Migrants usually travel between or on train carriages crossing the Brenner pass. In 2017, nearly 1,000 migrants were discovered on freight trains, according to federal police headquarters in the Bavarian capital.
But the number of illegal entries at the German-Austrian border is likely to decline if the trend shown in recent months continues.
In 2017, some 14,600 people tried to enter the country illegally at the border between the two countries. Around 7,200 of them were refused entry. In the first four months of 2018, there were almost 3,800 unauthorized entries and about 2,100 refusals.
Source: The local
Dream or nightmare? Brexit win or lose for Austria?
Styria, Austria’s automobile manufacturing hub, could benefit from Japanese British-based car makers relocating to the southeast Austrian region. But the southeastern Austrian region could also face its own Stygian nightmare if car supply chains are destroyed in a no-deal scenario.
“The region of Styria has an important position for the economic relationship with the British. Jaguar Land Rover started building cars there in 2017, which has been a tremendous boost to the Austrian economy,” Barbara Kolm, director of the Austrian Economics Institute, told The Local, commenting on the growing car hub around the city of Graz.
“Austria will probably be hit less by Brexit than many other EU member states – the German ifo Institute expects a relatively modest decline of GDP of 0.1 percent because of Brexit,” added Kolm.
Nearly 50 per cent of all Austrian exports to the UK are in manufacturing. And it is Austria’s car industry that is perhaps most exposed to the roulette effects of Britain’s departure from the European Union.
“The only sector that might profit from Brexit is the car industry, especially in Styria,” Barbara Kolm told The Local. “Jaguar Land Rover could outsource even more of its production to Austria after Brexit, and the industry hopes to be able to lure Toyota to Austria as well. Fiat Chrysler has already announced that it will move its production of tractors to Styria.”
But Brexit could also turn out to be a two-edged sword for Austrian car makers. “All of this could just as easily go wrong as well, for example if Jaguar Land Rover instead were to decide to move completely back to Britain in the long run,” added Kolm.
Austria has a trade surplus with the UK and more than 100 Austrian companies are nevertheless active in the UK market – “among them Novomatic, Wienerberger, and Zumtobel,” adds Kolm.
Alpine states such as Salzburg, where tourism is a key industry, could feel a heavier Brexit burden. Nearly one million Brits, mainly winter ski tourists, visit Austria each year.
“Especially during the winter months in the Alpine regions, tourism is of substantial scale and must not be neglected,” Kolm told The Local. British visitors constitute the 4th largest visiting national group in terms of overnight stays.
Seasonal Businesses in Travel (SBIT) is a lobby group of more than 100 British tourist operators, created in response to Brexit, that aims to “increase awareness of the potential impact of Brexit on the UK outgoing travel industry,” through lobbying of “UK and European governments.”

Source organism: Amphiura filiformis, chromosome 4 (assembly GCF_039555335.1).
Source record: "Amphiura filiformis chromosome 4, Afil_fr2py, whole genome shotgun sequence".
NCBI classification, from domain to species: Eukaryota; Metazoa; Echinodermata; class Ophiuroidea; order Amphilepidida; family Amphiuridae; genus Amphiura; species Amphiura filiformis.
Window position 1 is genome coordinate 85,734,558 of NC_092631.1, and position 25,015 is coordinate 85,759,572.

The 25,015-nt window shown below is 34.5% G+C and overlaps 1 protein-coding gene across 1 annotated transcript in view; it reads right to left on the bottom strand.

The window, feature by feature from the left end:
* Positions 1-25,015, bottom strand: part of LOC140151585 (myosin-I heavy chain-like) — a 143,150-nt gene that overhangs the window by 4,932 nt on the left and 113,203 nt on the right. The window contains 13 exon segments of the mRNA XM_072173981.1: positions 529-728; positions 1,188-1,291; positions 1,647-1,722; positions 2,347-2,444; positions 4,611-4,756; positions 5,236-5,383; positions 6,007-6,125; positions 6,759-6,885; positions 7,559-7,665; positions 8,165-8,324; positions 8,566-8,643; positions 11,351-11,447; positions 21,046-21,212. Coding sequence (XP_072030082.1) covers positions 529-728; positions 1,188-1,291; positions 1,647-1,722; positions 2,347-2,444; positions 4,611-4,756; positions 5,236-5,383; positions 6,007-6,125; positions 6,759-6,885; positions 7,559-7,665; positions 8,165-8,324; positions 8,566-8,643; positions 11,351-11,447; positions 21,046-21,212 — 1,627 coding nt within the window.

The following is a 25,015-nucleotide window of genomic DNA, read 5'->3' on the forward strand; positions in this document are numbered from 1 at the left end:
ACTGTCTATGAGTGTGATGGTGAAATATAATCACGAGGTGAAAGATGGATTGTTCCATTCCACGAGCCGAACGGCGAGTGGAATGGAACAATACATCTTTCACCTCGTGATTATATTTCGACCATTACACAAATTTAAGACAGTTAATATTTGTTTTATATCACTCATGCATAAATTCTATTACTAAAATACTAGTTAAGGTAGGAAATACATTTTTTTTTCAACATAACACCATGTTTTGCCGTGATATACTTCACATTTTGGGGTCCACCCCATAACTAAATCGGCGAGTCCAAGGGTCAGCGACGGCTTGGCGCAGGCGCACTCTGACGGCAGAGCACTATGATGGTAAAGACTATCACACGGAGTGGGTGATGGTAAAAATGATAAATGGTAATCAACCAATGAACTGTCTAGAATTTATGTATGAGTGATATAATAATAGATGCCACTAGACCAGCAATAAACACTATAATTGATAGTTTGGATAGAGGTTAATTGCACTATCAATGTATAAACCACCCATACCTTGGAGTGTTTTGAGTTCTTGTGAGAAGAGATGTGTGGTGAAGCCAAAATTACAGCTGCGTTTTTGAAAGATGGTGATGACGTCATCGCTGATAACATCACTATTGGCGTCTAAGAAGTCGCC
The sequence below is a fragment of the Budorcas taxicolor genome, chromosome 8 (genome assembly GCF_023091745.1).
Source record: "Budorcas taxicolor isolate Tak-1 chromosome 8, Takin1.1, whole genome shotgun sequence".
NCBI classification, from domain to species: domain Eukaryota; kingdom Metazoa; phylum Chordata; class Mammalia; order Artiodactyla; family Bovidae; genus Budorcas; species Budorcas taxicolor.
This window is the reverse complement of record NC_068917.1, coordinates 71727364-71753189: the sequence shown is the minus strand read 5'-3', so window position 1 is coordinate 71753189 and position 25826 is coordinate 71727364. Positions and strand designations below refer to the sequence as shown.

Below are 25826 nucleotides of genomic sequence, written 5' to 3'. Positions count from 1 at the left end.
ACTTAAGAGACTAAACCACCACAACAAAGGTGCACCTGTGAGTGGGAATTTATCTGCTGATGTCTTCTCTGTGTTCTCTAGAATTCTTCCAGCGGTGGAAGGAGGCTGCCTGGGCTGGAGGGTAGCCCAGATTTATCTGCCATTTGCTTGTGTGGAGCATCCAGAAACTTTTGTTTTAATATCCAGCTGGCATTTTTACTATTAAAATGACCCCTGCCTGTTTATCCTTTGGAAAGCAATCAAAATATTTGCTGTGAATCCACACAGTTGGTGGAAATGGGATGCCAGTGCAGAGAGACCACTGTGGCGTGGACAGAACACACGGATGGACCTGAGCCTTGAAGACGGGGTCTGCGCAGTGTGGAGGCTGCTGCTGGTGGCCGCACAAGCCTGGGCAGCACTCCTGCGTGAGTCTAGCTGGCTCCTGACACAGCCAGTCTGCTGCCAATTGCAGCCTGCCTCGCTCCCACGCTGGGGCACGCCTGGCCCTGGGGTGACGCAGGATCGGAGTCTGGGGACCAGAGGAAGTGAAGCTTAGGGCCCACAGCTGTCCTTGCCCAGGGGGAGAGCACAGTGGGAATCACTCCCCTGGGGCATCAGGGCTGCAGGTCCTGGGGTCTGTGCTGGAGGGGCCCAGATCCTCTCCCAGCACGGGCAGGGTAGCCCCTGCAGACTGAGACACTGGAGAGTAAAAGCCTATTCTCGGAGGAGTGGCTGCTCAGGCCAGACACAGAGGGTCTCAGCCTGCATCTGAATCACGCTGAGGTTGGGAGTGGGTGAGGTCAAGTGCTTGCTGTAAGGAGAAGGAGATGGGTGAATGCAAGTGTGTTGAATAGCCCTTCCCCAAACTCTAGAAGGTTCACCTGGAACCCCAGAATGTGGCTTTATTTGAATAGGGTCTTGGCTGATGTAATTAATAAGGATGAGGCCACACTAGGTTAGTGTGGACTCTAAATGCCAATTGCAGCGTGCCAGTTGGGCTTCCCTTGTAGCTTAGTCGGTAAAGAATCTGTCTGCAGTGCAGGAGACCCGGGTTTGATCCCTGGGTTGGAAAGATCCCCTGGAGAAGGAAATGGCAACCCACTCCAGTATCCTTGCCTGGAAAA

When it comes to financial services however, experts agree that Austria is unlikely to win or lose much in the battle to lure financial services firms from the UK.
Vienna has also emerged as a potential new low-cost aviation hub in light of Brexit. EasyJet announced that it will operate its new airline easyJet Europe out of Vienna. All of the budget carrier’s EU27 aircraft hope to be re-registered at the new hub by March 2019.
Ryanair is also looking to Austria as a post-Brexit stepping stone to the European market, having taken a stake in LaudaMotion, the low-cost airline founded by Austrian former Formula 1 world champion and airline pioneer Niki Lauda, reports The Local Austria.
Beyond the challenges in each sector, Austria’s current coalition government could also be an unpredictable force in the Brexit negotiations.
On July 1, Austria – traditionally a mainstream, moderate, member state – will take over the revolving six-month EU presidency.
Austria is most likely to use its term at the presidency to exert pressure on its neighbours rather than to get any special Brexit concessions, says Grieveson. While Germany is calling for all member states to make a larger contribution to the post-Brexit EU budget and fill the deficit left by the UK’s departure, Austria is reluctant to do so.
With regards to Brexit, the rights of Austrian citizens in the UK and Brits in Austria remain a quagmire issue. More than 10,000 Brits live in Austria, according to the Austrian national statistics agency Statistik. Approximately 25,000 Austrians live in the UK.
Source: The local
Any interest now, for the Hotel property market in Austria?
What is happening to commercial property market for Hotels and Guesthouses in Austria. Is it dead or just sleeping for now?
Long has it been the dream of many British to own a small guesthouse or hotel in the alps..ski-ing in winter, swimming in the lakes in summer!
Well, with the fears over Brexit and mortgage availability, the market has changed direction. We have found that the dream has not died, just the method of obtaining it.
Our clients are now requesting the possibilities of renting commercial property for a few years to see how it goes..before committing to buying. Our sellers are willing to accept a rental rather than waiting for sale. In many ways this is good for both buyer and seller. The buyer gets to try the lifestyle at a fixed rental and the seller gets a rent for their property…generally sellers are hoping for 4-6% ROI. and hopefully a sale in the long term. This can also work well for the property investor, as buying a commercial property can give them a better return than money sat in the bank!! So if any investors out there would like to buy into a business property with a guaranteed rental income…please let us know!